WASHINGTON, DC -- Today, Congressman Mike Michaud joined over 100 members of Congress from both sides of the aisle to urge the Environmental Protection Agency (EPA) to adjust the Renewable Fuels Standard (RFS) mandate for 2012 to account for the anticipated severe shortage in corn due to record drought conditions throughout the country.
"It's not just farmers and ranchers that are impacted by this drought, it could be Maine families too," said Michaud. "As our nation's corn crop gets smaller, it puts pressure on producers and eventually all consumers of food sources that rely on corn feed. A reduction in this fuel mandate could make a real difference and help lessen the strain on Mainers' pocketbooks."
The RFS mandates that 36 billion gallons of renewable fuels be used in our nation's fuel supply by 2020, with as much as 15 billion gallons of the mandate being fulfilled by corn ethanol. In 2013, the mandate is estimated to be 16.55 gallons of renewable fuel. Over 80 percent of this mandate -- 13.8 billion gallons -- will likely be fulfilled by grain ethanol that comes from corn. Current law allows the EPA Administrator to reduce the required volume of renewable fuels in any year based on severe harm to the economy or environment of a state, a region or the United States, or in the event of inadequate domestic supply of renewable fuel.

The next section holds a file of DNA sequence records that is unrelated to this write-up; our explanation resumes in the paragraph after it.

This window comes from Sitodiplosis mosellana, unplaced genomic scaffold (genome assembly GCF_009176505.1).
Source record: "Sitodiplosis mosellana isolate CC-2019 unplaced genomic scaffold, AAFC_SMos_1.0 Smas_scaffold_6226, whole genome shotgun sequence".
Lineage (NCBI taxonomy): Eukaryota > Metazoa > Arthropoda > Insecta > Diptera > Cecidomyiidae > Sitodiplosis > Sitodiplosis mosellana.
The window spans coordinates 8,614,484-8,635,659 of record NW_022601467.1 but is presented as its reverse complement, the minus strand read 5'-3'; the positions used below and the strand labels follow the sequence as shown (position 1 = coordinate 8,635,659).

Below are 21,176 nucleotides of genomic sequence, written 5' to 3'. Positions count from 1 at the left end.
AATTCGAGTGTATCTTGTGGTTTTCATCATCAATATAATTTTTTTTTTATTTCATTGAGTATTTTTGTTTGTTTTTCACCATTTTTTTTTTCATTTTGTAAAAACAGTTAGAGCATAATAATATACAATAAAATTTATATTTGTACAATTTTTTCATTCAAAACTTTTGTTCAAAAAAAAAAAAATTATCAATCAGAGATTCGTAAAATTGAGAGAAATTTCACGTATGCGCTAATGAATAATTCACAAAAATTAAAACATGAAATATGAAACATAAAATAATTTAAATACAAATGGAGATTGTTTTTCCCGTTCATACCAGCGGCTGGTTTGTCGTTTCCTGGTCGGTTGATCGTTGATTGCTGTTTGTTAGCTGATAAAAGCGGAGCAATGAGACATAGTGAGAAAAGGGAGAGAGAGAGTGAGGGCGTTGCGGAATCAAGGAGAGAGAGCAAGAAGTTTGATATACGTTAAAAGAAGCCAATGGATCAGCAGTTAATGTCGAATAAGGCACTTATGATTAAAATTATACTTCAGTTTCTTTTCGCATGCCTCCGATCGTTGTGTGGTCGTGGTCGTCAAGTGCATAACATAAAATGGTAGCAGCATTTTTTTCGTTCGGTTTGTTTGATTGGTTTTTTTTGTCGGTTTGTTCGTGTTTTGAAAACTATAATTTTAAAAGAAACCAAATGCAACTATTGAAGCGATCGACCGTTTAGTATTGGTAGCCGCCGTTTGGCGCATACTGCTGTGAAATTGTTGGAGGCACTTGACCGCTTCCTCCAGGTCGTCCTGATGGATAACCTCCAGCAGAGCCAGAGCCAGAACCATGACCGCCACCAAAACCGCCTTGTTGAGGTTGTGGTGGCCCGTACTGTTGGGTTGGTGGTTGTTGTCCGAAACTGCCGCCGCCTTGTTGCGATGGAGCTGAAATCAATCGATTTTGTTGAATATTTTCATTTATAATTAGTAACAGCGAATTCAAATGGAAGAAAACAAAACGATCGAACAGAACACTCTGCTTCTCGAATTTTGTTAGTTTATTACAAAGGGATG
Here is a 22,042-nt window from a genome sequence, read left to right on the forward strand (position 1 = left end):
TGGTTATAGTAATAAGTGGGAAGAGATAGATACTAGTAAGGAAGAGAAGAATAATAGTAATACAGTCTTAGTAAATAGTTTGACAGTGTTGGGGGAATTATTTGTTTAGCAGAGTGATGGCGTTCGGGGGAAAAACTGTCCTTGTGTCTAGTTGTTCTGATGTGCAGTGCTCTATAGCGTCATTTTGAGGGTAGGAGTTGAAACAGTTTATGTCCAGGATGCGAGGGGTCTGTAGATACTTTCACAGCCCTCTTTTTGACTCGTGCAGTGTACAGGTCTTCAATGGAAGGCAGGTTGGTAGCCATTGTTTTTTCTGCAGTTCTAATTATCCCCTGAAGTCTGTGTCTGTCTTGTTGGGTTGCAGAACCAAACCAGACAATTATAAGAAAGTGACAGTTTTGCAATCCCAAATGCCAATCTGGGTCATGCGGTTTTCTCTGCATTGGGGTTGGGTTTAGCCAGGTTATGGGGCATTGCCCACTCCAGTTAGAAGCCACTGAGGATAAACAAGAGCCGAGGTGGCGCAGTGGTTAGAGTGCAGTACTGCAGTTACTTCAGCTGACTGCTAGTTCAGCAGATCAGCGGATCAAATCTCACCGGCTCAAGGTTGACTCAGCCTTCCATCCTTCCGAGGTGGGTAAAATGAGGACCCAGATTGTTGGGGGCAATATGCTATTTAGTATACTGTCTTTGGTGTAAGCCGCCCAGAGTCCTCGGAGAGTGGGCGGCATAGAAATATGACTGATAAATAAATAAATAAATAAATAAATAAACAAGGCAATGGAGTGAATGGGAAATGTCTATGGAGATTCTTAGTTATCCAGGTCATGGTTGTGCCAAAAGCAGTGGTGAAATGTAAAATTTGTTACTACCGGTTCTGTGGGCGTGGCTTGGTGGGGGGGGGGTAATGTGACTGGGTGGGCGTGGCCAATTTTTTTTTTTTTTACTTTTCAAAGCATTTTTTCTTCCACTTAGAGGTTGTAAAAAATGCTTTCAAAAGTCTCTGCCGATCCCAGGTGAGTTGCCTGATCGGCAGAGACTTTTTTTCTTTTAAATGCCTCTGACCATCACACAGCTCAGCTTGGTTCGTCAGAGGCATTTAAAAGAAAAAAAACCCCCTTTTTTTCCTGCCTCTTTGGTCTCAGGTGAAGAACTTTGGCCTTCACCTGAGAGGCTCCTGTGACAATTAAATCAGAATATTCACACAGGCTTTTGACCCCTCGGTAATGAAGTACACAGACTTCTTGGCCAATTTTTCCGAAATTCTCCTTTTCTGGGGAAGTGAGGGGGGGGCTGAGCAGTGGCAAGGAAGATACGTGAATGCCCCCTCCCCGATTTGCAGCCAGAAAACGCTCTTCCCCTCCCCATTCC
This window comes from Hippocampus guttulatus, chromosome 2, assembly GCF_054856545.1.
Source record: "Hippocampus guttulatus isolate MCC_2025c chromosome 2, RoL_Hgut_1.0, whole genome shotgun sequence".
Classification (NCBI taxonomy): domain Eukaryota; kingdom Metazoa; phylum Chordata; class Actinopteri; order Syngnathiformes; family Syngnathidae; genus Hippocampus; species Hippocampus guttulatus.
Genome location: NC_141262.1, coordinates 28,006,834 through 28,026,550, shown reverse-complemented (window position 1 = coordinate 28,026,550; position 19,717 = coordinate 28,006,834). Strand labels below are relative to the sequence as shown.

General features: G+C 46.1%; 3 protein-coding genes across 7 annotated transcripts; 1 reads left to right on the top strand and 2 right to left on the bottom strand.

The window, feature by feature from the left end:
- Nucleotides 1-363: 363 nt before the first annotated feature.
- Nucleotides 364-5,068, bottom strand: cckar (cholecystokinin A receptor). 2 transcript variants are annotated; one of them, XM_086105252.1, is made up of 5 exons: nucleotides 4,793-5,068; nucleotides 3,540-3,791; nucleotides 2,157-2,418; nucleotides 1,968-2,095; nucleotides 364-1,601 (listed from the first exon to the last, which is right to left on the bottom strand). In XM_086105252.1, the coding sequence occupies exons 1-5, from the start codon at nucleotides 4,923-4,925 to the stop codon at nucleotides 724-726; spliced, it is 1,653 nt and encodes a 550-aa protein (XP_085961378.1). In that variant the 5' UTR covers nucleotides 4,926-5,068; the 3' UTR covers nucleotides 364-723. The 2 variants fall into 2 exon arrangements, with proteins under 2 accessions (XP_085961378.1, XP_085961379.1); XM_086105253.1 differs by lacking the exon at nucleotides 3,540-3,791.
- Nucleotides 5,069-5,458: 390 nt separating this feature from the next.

The full text of the letter.
Dear Administrator Jackson:
As serious drought conditions continue moving across nearly two-thirds of the country, we are at a critical juncture where federal policy meets real world realities. Because of these extreme weather conditions, corn prices are spiking and some analysts are predicting that the U.S. may experience a corn shortage this summer. Relief from the Renewable Fuels Standard (RFS) is extremely urgent because another short corn crop would be devastating to the animal agriculture industry, food manufacturers, foodservice providers, as well as to consumers. We urge you to adjust the RFS mandate for 2012 to account for the anticipated severe shortage in corn.
When Congress enacted the expanded RFS in the Energy Independence and Security Act of 2007 (EISA), the structure was complex. Given the 15 year statutory schedule imposed by the law -- including the specification of four different fuel mandates, each with a separate schedule -- Congress also wanted to ensure that certain "safety valves" for the RFS would be available. Thus, EISA retained and expanded Clean Air Act (CAA) section 211(o) (7). Among other provisions, CAA section 211(o)(7) allows the Administrator of the EPA to reduce the required volume of renewable fuel in any year based on severe harm to the economy or environment of a state, a region or the United States, or in the event of inadequate domestic supply of renewable fuel.